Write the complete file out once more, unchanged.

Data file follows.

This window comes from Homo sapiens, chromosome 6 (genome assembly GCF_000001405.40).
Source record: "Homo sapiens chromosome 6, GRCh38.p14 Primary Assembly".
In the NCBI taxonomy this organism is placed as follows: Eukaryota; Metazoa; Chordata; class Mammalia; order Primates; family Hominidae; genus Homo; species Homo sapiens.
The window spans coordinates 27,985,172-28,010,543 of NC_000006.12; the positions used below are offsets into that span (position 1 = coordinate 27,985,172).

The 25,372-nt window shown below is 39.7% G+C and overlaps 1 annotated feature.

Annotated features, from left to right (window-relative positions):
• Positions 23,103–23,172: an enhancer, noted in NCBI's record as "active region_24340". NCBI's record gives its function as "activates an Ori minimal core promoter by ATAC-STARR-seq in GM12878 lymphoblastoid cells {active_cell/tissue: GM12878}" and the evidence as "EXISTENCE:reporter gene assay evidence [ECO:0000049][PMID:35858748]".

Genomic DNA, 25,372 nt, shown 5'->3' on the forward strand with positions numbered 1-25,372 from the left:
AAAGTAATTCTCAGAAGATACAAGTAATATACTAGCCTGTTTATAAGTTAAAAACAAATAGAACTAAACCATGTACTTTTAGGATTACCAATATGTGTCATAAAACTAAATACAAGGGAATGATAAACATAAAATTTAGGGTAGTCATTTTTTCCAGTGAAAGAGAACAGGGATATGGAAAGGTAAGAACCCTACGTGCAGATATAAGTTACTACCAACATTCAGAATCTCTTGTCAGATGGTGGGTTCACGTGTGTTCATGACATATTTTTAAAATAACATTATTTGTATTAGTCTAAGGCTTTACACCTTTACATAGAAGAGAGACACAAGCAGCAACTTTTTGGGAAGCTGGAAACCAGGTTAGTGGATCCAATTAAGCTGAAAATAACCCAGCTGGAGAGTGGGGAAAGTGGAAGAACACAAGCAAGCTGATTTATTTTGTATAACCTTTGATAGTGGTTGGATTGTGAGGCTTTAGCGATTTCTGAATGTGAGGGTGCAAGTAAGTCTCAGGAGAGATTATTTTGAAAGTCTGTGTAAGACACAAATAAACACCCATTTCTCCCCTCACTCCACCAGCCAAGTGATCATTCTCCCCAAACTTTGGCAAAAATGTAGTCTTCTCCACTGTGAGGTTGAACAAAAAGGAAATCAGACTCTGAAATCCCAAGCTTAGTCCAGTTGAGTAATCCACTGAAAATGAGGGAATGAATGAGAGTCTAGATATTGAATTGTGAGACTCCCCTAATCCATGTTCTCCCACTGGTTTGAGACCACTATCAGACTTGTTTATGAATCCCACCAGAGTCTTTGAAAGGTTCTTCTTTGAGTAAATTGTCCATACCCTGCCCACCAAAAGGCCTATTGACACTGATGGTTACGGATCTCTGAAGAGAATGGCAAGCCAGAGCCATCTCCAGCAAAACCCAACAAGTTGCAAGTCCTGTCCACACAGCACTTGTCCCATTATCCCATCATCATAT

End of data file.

This window comes from Homo sapiens, chromosome 6 (genome assembly GCF_000001405.40).
Source record: "Homo sapiens chromosome 6, GRCh38.p14 Primary Assembly".
In the NCBI taxonomy this organism is placed as follows: Eukaryota; Metazoa; Chordata; class Mammalia; order Primates; family Hominidae; genus Homo; species Homo sapiens.
The window spans coordinates 27,985,172-28,010,543 of NC_000006.12; the positions used below are offsets into that span (position 1 = coordinate 27,985,172).

The 25,372-nt window shown below is 39.7% G+C and overlaps 1 annotated feature.

Annotated features, from left to right (window-relative positions):
• Positions 23,103–23,172: an enhancer, noted in NCBI's record as "active region_24340". NCBI's record gives its function as "activates an Ori minimal core promoter by ATAC-STARR-seq in GM12878 lymphoblastoid cells {active_cell/tissue: GM12878}" and the evidence as "EXISTENCE:reporter gene assay evidence [ECO:0000049][PMID:35858748]".

Genomic DNA, 25,372 nt, shown 5'->3' on the forward strand with positions numbered 1-25,372 from the left:
AAAGTAATTCTCAGAAGATACAAGTAATATACTAGCCTGTTTATAAGTTAAAAACAAATAGAACTAAACCATGTACTTTTAGGATTACCAATATGTGTCATAAAACTAAATACAAGGGAATGATAAACATAAAATTTAGGGTAGTCATTTTTTCCAGTGAAAGAGAACAGGGATATGGAAAGGTAAGAACCCTACGTGCAGATATAAGTTACTACCAACATTCAGAATCTCTTGTCAGATGGTGGGTTCACGTGTGTTCATGACATATTTTTAAAATAACATTATTTGTATTAGTCTAAGGCTTTACACCTTTACATAGAAGAGAGACACAAGCAGCAACTTTTTGGGAAGCTGGAAACCAGGTTAGTGGATCCAATTAAGCTGAAAATAACCCAGCTGGAGAGTGGGGAAAGTGGAAGAACACAAGCAAGCTGATTTATTTTGTATAACCTTTGATAGTGGTTGGATTGTGAGGCTTTAGCGATTTCTGAATGTGAGGGTGCAAGTAAGTCTCAGGAGAGATTATTTTGAAAGTCTGTGTAAGACACAAATAAACACCCATTTCTCCCCTCACTCCACCAGCCAAGTGATCATTCTCCCCAAACTTTGGCAAAAATGTAGTCTTCTCCACTGTGAGGTTGAACAAAAAGGAAATCAGACTCTGAAATCCCAAGCTTAGTCCAGTTGAGTAATCCACTGAAAATGAGGGAATGAATGAGAGTCTAGATATTGAATTGTGAGACTCCCCTAATCCATGTTCTCCCACTGGTTTGAGACCACTATCAGACTTGTTTATGAATCCCACCAGAGTCTTTGAAAGGTTCTTCTTTGAGTAAATTGTCCATACCCTGCCCACCAAAAGGCCTATTGACACTGATGGTTACGGATCTCTGAAGAGAATGGCAAGCCAGAGCCATCTCCAGCAAAACCCAACAAGTTGCAAGTCCTGTCCACACAGCACTTGTCCCATTATCCCATCATCATAT